ContentGuard's DRM technology, originally developed at the Xerox Palo Alto Research Center and augmented with contributions from Microsoft , provides products such as software and consulting services as well as Internet-based solutions to help content distributors disseminate digital content over the Internet in a way that is protected but still easily accessible to consumers.

Microsoft and ContentGuard will also collaborate on future development of DRM technology. Microsoft will support ContentGuard's licensing and rights labeling format in its own DRM solutions. Microsoft Reader, a new software product for displaying books on screen, will be the first product to incorporate the new ContentGuard technology when it debuts this summer. The technology will also be extended to support future versions of Windows Media Player and Windows Digital Rights Manager.

"ContentGuard will offer a safe and secure e-commerce environment for publishing and distributing any high-value or copyrighted material," said Xerox President and CEO Rick Thoman.

ContentGuard's Internet content protection software is designed to "lock" digital content, preventing unauthorized users from forwarding it or copying it unless they have paid or registered with the content owner.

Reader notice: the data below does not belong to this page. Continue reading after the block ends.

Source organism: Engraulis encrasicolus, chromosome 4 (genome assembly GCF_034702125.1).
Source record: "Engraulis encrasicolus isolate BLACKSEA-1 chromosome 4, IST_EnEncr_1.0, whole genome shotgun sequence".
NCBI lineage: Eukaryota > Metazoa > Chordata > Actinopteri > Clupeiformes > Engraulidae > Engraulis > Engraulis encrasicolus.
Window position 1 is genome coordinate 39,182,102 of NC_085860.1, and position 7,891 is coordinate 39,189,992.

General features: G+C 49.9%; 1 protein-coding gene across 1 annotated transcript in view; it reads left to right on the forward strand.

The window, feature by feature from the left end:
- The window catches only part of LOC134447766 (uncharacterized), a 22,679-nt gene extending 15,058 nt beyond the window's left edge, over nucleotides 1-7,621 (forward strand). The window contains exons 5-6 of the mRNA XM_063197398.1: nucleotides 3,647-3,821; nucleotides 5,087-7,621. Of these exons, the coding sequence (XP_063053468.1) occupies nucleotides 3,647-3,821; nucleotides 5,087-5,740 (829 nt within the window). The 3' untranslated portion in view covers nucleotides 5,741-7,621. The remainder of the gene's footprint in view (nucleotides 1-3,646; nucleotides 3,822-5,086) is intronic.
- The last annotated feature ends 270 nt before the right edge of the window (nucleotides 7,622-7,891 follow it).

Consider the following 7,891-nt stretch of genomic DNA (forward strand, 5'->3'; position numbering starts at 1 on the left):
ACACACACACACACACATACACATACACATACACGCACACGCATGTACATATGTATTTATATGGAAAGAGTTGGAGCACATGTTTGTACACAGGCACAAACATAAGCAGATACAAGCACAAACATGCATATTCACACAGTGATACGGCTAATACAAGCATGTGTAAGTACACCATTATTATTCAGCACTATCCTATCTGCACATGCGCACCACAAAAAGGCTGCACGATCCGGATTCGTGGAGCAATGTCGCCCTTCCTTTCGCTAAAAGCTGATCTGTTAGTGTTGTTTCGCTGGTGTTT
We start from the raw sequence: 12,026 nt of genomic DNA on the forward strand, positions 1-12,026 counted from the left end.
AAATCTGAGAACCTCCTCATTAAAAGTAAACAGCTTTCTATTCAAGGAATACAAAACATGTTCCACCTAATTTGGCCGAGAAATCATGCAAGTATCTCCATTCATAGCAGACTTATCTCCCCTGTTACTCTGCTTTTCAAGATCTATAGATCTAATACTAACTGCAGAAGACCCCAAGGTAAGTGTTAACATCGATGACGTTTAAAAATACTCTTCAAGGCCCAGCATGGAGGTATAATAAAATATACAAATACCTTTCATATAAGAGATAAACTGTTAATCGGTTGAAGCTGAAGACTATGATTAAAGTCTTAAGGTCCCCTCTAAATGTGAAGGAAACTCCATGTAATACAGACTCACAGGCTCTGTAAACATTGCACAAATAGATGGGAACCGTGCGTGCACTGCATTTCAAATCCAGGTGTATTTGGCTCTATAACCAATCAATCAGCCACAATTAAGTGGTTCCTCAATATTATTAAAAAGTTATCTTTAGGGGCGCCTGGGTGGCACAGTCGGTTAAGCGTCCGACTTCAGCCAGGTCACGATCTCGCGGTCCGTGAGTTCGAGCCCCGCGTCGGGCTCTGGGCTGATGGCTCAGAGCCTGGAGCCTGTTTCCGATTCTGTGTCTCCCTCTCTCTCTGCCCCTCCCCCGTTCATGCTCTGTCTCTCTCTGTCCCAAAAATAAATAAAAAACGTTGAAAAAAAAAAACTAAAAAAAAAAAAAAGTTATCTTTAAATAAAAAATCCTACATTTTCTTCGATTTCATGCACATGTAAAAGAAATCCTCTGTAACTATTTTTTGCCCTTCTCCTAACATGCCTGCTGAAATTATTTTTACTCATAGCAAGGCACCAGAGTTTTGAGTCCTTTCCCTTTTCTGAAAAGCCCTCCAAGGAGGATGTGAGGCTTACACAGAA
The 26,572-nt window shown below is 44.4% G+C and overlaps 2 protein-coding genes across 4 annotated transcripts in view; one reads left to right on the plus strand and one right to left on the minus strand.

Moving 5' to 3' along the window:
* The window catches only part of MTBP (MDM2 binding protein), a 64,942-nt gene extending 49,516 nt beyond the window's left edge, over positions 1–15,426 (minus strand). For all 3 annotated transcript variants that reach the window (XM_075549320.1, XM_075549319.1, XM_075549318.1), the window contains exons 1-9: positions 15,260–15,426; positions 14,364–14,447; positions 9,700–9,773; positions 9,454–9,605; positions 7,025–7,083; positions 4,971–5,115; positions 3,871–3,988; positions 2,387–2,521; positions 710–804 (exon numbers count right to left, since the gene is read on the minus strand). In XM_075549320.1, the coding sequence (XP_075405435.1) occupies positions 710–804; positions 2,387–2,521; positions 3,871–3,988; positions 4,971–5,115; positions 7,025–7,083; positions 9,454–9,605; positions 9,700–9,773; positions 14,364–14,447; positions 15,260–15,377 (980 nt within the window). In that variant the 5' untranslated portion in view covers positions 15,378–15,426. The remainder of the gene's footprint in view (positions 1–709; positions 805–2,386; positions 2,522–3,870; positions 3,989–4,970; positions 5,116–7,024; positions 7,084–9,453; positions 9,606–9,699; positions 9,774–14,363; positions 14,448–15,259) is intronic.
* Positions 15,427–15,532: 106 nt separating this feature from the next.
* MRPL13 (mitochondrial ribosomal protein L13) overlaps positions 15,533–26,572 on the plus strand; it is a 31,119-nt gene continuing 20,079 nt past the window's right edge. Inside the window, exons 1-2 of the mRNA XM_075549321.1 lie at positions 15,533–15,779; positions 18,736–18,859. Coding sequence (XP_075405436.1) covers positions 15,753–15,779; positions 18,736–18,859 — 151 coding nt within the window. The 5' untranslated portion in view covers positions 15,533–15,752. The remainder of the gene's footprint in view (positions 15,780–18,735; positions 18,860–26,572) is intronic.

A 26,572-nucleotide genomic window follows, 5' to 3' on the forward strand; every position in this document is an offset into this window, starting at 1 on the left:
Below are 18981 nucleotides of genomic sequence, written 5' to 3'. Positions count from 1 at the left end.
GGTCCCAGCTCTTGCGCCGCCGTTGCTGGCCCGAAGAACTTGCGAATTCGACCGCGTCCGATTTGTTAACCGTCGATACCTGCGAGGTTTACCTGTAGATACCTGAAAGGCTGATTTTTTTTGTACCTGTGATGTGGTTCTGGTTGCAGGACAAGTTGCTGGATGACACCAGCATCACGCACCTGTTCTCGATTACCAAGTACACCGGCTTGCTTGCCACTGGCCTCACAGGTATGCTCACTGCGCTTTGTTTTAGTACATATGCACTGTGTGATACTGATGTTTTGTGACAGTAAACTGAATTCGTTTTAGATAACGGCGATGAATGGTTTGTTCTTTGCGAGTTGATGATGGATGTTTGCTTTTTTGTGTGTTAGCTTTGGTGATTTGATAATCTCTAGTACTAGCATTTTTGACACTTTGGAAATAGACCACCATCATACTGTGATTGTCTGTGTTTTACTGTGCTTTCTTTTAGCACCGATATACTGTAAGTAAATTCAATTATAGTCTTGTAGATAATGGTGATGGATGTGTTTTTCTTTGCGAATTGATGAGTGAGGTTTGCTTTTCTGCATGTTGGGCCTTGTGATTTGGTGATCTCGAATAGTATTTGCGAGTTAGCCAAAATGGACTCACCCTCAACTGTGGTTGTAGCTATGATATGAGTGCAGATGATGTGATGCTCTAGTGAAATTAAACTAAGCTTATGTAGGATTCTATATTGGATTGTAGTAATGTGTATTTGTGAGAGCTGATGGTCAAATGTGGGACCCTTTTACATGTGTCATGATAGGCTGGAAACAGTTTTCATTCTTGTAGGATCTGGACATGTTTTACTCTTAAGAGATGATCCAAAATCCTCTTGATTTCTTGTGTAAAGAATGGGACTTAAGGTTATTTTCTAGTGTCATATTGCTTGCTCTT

Once content owners such as publishers or authors establish specifications for how customers will access their publications, ContentGuard will incorporate those specifications into the content and use encryption technology to "lock" the content. Anyone who wants access to the material must obtain a digitally signed "license" to unlock the content. When users attempt to access a ContentGuard-enabled document, they are sent to a digital rights management Web site where they make a payment as they would in any standard e-commerce transaction. The user can then download the digital content and see or hear it by employing a standard viewer or player.

While users can redistribute the content, new recipients will have to acquire their own "license" before gaining access to the content. In other words, if someone enjoyed reading, "Riding the Bullet," and wanted to send it to a friend, he or she could do so, but the recipient would have to pay for the right to read it.

While DRM technology has been available from many sources, the benefit of the ContentGuard approach is that it is flexible enough so that publishers can use marketing initiatives such as single chapter preview programs or one-time usage scenarios to promote their products. Such promotions will let consumers sample content before actually having to pay for it.

"Content wants to be free, but content creators want to get paid," said Dick Brass, vice president for technology development at Microsoft. "ContentGuard's ease of use for publishers and for consumers certainly ensures it an immediate presence in the eBook industry." Brass and Xerox Internet Business Group president, Michael Miron, will be co-chairmen of ContentGuard's board of directors.